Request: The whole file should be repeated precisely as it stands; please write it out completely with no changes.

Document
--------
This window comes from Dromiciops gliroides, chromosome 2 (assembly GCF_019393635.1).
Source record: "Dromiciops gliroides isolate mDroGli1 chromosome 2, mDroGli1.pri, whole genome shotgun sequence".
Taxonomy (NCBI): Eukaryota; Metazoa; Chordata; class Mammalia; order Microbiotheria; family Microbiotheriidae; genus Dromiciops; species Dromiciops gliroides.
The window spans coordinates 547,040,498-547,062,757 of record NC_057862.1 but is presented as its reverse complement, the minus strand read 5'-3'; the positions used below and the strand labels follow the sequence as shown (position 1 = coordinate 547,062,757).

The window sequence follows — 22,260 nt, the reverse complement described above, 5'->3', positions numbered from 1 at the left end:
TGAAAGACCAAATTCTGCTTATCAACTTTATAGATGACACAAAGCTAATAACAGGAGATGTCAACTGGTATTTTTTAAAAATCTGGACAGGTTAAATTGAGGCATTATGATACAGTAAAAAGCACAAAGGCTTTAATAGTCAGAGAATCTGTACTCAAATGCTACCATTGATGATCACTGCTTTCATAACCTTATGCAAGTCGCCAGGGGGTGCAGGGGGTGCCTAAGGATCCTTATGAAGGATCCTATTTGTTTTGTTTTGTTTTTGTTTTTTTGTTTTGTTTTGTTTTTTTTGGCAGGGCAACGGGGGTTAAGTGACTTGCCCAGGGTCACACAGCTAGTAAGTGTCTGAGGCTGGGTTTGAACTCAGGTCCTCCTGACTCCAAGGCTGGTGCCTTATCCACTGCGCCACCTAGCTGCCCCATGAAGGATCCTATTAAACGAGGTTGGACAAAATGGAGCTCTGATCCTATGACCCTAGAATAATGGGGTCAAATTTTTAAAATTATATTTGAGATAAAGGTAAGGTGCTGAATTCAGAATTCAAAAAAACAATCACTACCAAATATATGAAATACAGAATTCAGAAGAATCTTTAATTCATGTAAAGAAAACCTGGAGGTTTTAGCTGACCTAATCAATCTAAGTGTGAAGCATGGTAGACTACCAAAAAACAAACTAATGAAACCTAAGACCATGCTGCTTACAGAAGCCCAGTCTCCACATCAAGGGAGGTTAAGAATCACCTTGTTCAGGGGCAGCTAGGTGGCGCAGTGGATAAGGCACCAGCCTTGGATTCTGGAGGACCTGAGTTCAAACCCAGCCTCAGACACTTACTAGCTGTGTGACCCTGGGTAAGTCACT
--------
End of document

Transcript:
This window comes from Dromiciops gliroides, chromosome 2 (assembly GCF_019393635.1).
Source record: "Dromiciops gliroides isolate mDroGli1 chromosome 2, mDroGli1.pri, whole genome shotgun sequence".
Taxonomy (NCBI): Eukaryota; Metazoa; Chordata; class Mammalia; order Microbiotheria; family Microbiotheriidae; genus Dromiciops; species Dromiciops gliroides.
The window spans coordinates 547,040,498-547,062,757 of record NC_057862.1 but is presented as its reverse complement, the minus strand read 5'-3'; the positions used below and the strand labels follow the sequence as shown (position 1 = coordinate 547,062,757).

The window sequence follows — 22,260 nt, the reverse complement described above, 5'->3', positions numbered from 1 at the left end:
TGAAAGACCAAATTCTGCTTATCAACTTTATAGATGACACAAAGCTAATAACAGGAGATGTCAACTGGTATTTTTTAAAAATCTGGACAGGTTAAATTGAGGCATTATGATACAGTAAAAAGCACAAAGGCTTTAATAGTCAGAGAATCTGTACTCAAATGCTACCATTGATGATCACTGCTTTCATAACCTTATGCAAGTCGCCAGGGGGTGCAGGGGGTGCCTAAGGATCCTTATGAAGGATCCTATTTGTTTTGTTTTGTTTTTGTTTTTTTGTTTTGTTTTGTTTTTTTTGGCAGGGCAACGGGGGTTAAGTGACTTGCCCAGGGTCACACAGCTAGTAAGTGTCTGAGGCTGGGTTTGAACTCAGGTCCTCCTGACTCCAAGGCTGGTGCCTTATCCACTGCGCCACCTAGCTGCCCCATGAAGGATCCTATTAAACGAGGTTGGACAAAATGGAGCTCTGATCCTATGACCCTAGAATAATGGGGTCAAATTTTTAAAATTATATTTGAGATAAAGGTAAGGTGCTGAATTCAGAATTCAAAAAAACAATCACTACCAAATATATGAAATACAGAATTCAGAAGAATCTTTAATTCATGTAAAGAAAACCTGGAGGTTTTAGCTGACCTAATCAATCTAAGTGTGAAGCATGGTAGACTACCAAAAAACAAACTAATGAAACCTAAGACCATGCTGCTTACAGAAGCCCAGTCTCCACATCAAGGGAGGTTAAGAATCACCTTGTTCAGGGGCAGCTAGGTGGCGCAGTGGATAAGGCACCAGCCTTGGATTCTGGAGGACCTGAGTTCAAACCCAGCCTCAGACACTTACTAGCTGTGTGACCCTGGGTAAGTCACT